Mohamed has also shown a great deal more in-game flexibility, making subtle switches during the game like the one he did after realizing Jesus Molina and Celso Ortiz were going to have trouble with the Pachuca attack.

"We knew that against a 4-3-3 we could leave our defensive midfielders with a numerical disadvantage," Mohamed said after the match. "This happened between the 15th and 25th minutes. From there, we modified it with Carlos Sanchez moving inside and Pabon going to the right, and that's where the goal came from."

Tuzos were using an alternative lineup ahead of this week's CONCACAF Champions League quarterfinal first leg with Saprissa, but Mohamed's tactical adjustment and how his team executed it goes a long way toward explaining why this team is sitting in the top four instead of gasping for air like it did last tournament.


PUMAS, TIJUANA WITH WORK TO DO

Guido Rodriguez Tijuana

What can you say about a match that saw a team go up 3-0, only to end it tied 3-3? Tijuana collapsed while Pumas excelled with their spurt of goals, but then again Pumas really shouldn't have been in that situation in the first place. The only ones who come away joyful are the fans.

Coming off a defeat last week, Pumas needed to make a big statement in this game. They did, but perhaps not the one they would've wanted to. From this game we saw a team that too often can be undone by the shortcomings of its veterans with center back Dario Veron and goalkeeper Alejandro "Pikolin" Palacios both having games to forget. They were lifted by Nicolas Castillo, as the Chilean forward scored a goal to remember in a match that much of the team's attackers will look back on with pride.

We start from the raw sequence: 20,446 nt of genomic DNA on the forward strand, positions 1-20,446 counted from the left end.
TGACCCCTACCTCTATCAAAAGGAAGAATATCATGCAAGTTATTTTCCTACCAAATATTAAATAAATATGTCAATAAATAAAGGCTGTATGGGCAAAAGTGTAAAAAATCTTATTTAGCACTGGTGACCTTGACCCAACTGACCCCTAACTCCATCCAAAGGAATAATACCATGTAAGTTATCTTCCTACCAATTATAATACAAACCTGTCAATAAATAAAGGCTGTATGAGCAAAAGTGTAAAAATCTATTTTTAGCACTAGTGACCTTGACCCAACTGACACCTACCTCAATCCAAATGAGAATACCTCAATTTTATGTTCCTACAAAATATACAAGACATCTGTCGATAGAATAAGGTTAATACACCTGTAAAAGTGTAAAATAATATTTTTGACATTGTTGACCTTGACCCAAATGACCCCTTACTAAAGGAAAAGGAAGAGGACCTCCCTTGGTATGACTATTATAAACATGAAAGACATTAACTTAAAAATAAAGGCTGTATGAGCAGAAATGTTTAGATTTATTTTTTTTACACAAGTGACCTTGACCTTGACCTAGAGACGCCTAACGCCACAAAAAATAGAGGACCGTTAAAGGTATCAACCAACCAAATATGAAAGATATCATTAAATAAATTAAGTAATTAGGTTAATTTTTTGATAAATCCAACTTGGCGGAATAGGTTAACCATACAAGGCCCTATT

Tijuana had a bit of bad luck, but also simply switched off. While Tijuana coach Miguel Herrera said the blame has to be collective and not fall on any one or two people, ranging from the club president to the kit man, he also will be frustrated he wasn't able to keep his team more engaged once it had what looked like an insurmountable lead.

"I'm upset, very upset. You can't give away a game to an opponent in 15 minutes, in a game you're winning 3-0 you can't let them tie you," Herrera said in the post-match news conference. "To get a point in the CU isn't bad, but how the game gave us this point, it leaves a bad taste in your mouth. The team worked 70 minutes perfectly well and after that they forgot about the game."

In the end, neither team looks like the best side in Liga MX, but both have the talent to get into the postseason and the time to resolve some of the issues that showed up in an enjoyable contest Sunday.


ROAD PROBLEMS PERSIST FOR SANTOS

Jorge Sanchez Santos Laguna Carlos Gullit Pena Leon

Santos Laguna stayed undefeated in the Clausura with a 2-2 draw at Leon, but the team's road struggles continued. The stalemate meant that club remained winless away from home in 2017. It's not an isolated incident. Santos has won just four of 29 road matches since 2016. It nearly would've been easier to win this one, with the team ahead not once but twice only for Mauro Boselli to score for the first time this tournament for the equalizer as Santos whiffed on two opportunities to clear a corner.

David Villa sent off after replay